Alliance of Civilizations: A misplaced union
At first glance, the Alliance of Civilizations, or AoC, founded by Turkey and Spain in 2005, seems like a sensible and strategic undertaking. In the post-Sept. 11 world, it boldly promises to bring two clashing civilizations peacefully together. But this is a fundamentally incorrect assumption.
In fact, Turkey and Spain belong not to opposing civilizations, but to the same one Ð Western civilization. While the two countries have different religions, in the 21st century, civilizations are not about religions but shared values and institutions. The two nations share Western values such as liberal democracy, free markets, gender equality, secularism and rule of law.
Turkey and Spain are both members of many Western institutions, including the Organisation for Economic Co-operation and Development and the Organization for Security and Co-operation in Europe.
They are allies in the foremost Western security club, NATO, and part of the European Union family, as Spain is a member and Turkey is in accession talks with EU.
The AoC, which will hold a summit in Istanbul on April 6 and 7, is a misplaced entity. It represents a view of the modern world distorted by religion, as it suggests that Turkey and Spain cannot belong to the same civilization due to their different faiths.
The AoC, which was established on the initiative of Turkey’s ruling Justice and Development Party, or AKP, implies that Turkey does not belong to the West. This is not a good way of promoting Turkey’s EU membership. Simply put, a Turkey that does not see itself as Western cannot hope to join the EU.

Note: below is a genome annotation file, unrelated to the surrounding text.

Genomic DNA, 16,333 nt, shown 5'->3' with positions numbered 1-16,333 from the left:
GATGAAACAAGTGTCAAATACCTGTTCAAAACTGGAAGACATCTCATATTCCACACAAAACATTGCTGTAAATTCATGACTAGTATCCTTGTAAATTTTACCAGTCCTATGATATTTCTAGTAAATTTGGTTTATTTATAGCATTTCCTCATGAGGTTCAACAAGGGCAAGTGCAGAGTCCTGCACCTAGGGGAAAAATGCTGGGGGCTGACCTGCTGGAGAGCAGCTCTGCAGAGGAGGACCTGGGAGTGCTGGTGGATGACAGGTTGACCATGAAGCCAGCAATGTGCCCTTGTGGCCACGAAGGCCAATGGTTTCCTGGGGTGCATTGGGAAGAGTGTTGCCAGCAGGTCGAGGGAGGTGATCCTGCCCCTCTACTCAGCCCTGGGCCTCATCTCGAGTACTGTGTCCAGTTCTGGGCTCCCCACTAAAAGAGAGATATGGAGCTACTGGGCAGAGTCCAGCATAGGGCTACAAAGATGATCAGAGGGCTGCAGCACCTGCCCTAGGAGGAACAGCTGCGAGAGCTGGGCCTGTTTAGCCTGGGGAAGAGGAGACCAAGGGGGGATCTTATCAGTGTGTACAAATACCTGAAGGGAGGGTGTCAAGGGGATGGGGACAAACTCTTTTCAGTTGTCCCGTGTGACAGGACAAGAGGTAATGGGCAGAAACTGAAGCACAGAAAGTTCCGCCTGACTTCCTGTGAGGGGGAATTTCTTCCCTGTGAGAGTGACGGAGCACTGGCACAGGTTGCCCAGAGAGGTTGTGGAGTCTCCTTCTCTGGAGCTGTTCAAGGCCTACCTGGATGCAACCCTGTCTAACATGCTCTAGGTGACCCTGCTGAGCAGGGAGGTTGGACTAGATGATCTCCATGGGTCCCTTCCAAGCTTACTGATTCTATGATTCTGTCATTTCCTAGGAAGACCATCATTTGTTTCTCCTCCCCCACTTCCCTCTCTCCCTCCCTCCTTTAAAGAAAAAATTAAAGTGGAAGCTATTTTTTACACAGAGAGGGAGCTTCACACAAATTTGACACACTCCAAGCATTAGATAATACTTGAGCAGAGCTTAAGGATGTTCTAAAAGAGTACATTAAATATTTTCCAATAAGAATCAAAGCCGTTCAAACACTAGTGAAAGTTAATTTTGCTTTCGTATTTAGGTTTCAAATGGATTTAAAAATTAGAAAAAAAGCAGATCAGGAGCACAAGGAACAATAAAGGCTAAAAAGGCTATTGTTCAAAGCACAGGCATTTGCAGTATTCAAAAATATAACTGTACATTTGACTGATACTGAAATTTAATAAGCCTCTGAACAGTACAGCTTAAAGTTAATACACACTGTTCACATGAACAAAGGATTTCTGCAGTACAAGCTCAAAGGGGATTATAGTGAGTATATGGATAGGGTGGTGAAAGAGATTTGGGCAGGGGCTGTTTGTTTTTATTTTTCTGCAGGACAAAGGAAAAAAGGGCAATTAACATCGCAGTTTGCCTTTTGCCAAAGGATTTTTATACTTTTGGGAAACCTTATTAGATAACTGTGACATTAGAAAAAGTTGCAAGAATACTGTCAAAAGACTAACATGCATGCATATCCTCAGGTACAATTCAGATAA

Ever since the AKP’s ascension to power, some analysts have suggested that Turkey’s rapprochement with Hamas, Iran, Hezbollah and Sudan is guided by Islamist motives. Others have disputed this claim, saying the AKP is loyal to Turkey’s Western orientations. The AoC, however, suggests otherwise, offering a glimpse into the AKP mindset; according to this party, Turkey is not a member of the West.
United States President Barack Obama will visit Turkey during the AoC summit in Istanbul. Obama is traveling to Turkey as part of a European visit, stopping in Istanbul after attending NATO and EU summits. With this visit, the U.S. president hopes to counter Turkey’s alienation from the West by emphasizing the country’s Western inclinations.
Obama will tell the Turks that they belong to Europe and the West, while the ongoing AoC summit will suggest otherwise. By purporting that Spain and Turkey belong to different civilizations it suggests that the United States and Turkey do too.
In its current form, the AoC runs counter to Obama’s message of a Western Turkey. Turkey and Spain both belong in the Alliance for Europe.
Soner Çaðaptay is a senior fellow at the Washington Institute for Near East Policy
|4 Nisan 2009|